I guess I was. I wasn’t so meek and mild, anymore. Not always going along just to get along. I didn’t wake up screaming in the middle of the night, anymore – hardly slept at all, in fact – and I could use the bathroom like a sane person. But they knew I was different.
My friends, too. The thing inside tried to make it work for a while – they were useful to it, made it less hungry, especially when they were feeling trapped like I had been. But they knew something was wrong. When Julie had that asthma attack and died, after she caught her boyfriend cheating – with me, of course – I knew I couldn’t stay any longer. I still have her aspirator. Something in me wanted it. Needed it. Alongside the paintings, the engagement rings, the father’s day cards.
So I left. I went as far away from water, and damp weather, and everyone I’d ever known. I ended up in Arizona. I have a small place there. I rent a bigger storage unit. Sometimes I go there and just lie down amongst the relics I’ve taken. I roll in them, rub myself against them like some kind of fucked-up Scrooge McDuck. It helps. Makes me feel better.
But here, I found out something. Jack was wrong.
He said I didn’t have to be afraid anymore. That I could be the nightmare, instead of having them. That was true for a time. But here… Sometimes, in my sleep, I hear something. If I follow the urges of the thing inside, the real me, and hang out near the old mine, or the water lines they put in to strip mine for copper and gypsum, I feel like something’s calling to me. Something angry.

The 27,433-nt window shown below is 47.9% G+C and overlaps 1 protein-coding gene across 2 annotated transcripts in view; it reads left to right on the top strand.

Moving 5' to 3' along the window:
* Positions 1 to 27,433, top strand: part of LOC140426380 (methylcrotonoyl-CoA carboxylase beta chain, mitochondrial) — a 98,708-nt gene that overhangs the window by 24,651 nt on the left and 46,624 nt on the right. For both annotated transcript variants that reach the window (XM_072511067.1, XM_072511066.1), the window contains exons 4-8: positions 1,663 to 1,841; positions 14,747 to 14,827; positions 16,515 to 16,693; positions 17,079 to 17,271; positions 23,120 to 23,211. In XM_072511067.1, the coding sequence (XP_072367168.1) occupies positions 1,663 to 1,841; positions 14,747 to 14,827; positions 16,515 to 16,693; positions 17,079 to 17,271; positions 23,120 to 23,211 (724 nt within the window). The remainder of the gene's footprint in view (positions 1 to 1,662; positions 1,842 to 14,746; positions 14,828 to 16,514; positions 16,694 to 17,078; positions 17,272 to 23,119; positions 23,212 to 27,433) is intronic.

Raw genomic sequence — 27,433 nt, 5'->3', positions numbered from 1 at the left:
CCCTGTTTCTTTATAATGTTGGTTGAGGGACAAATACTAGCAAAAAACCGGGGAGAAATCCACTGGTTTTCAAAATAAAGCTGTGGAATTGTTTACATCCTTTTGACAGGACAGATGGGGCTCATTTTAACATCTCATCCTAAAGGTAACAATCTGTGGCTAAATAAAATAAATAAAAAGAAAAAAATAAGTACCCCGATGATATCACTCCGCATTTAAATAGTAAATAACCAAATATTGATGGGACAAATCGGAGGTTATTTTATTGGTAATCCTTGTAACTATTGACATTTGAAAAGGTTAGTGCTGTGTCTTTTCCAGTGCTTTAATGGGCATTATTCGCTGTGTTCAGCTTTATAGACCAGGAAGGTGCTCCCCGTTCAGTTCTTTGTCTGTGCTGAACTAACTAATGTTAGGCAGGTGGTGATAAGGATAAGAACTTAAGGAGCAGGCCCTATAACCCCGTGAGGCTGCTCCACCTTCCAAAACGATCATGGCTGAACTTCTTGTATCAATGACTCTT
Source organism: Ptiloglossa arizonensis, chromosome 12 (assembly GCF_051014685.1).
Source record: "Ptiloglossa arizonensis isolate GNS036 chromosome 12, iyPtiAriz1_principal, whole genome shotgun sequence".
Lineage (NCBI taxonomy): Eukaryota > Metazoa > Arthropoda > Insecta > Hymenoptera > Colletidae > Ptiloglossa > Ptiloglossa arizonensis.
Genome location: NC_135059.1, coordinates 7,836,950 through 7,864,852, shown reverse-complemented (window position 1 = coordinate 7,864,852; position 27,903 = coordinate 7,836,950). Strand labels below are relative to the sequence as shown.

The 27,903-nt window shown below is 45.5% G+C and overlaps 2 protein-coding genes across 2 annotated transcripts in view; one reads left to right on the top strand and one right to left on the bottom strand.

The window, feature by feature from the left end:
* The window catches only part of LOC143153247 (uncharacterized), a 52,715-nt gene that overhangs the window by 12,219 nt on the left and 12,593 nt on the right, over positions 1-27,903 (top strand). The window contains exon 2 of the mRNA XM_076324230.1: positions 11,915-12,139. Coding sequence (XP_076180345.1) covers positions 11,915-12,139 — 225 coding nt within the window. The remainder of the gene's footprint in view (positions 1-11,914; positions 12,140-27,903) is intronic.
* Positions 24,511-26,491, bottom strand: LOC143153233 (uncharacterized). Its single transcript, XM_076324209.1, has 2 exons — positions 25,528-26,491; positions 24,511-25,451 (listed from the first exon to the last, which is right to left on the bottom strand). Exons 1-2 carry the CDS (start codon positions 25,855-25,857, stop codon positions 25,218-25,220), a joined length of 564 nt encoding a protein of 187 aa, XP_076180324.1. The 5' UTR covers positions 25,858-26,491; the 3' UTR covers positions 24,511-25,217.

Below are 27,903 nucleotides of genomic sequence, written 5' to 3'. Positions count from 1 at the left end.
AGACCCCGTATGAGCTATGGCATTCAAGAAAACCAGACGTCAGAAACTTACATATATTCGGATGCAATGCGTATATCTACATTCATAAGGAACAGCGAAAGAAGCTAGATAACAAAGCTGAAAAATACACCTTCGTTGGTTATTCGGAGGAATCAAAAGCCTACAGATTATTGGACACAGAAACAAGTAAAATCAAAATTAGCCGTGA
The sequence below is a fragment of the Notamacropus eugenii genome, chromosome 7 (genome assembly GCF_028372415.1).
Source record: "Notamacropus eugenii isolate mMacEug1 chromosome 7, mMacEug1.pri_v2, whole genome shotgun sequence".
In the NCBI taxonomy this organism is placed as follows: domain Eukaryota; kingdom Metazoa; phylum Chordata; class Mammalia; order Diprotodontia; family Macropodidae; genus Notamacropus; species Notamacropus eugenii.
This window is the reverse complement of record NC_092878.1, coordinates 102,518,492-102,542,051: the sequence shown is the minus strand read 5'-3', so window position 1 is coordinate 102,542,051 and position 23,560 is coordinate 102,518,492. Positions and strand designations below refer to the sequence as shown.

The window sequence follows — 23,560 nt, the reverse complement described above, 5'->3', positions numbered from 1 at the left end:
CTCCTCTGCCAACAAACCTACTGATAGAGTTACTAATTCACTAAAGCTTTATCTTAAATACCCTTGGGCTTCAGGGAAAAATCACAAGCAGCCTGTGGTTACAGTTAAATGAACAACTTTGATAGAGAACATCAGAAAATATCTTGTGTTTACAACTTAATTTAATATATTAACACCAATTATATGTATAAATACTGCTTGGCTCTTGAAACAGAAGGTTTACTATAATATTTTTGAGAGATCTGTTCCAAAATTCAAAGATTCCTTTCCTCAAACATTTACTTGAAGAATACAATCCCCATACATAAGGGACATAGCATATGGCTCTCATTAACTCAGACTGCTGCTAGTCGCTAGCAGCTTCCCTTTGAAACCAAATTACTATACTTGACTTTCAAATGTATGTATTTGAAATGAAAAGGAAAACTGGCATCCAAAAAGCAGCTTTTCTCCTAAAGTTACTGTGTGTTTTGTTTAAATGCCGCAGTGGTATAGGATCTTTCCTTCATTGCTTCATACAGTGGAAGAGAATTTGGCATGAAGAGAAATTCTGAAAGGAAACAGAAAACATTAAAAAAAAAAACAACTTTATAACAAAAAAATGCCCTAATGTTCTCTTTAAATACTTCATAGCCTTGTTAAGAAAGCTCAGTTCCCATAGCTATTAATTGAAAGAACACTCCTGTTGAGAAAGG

It’s even worse if I go inside myself, to the place where the other me lives. I like it there, even though it’s full of the things I used to dream about. I can sit at the edge of the community pool, dipping my feet in the water and watching that part of me slink through the liquid, a darker shadow amongst dozens, and I feel refreshed. Strong. But just outside I still hear that call, and there’s a quiver inside, a fear that isn’t entirely mine. Sometimes the water flashes a brilliant blue, and I know my other self is terrified, too.
Something is coming, and it’s changing me. I don’t know what to do.
So I go to my storage locker. I play with the broken hobby horse that I took when Sheila took her baby boy and fled from Anthony, finally understanding that there were worse things to fear than his fists. I suck on Julie’s aspirator, getting a little high off the last traces of epinephrine, and wonder if she’d have realized her boyfriend was a lying sack of shit if she hadn’t caught him sucking on my neck. I flip through the photo album I lifted off the coffee table the last time I visited Elaine, when she finally understood that her son and daughter-in-law were tightening the noose around her neck, so they could shove her in a home and claim her money. Those make me feel better for a while. They make the thing inside calm down, sometimes even sleep.
When that’s not enough, I go looking. Personal ads. The domestic violence shelters. Facebook stalking. There’s always someone letting life pass them by while they drown themselves in a relationship or situation that’s nothing but a dead end, and at least half of them know it. Sometimes they just need a little shove – or a big one – to get off their ass and do something about it. I give them that shove. One way or another.
But I can still hear it. And I am afraid.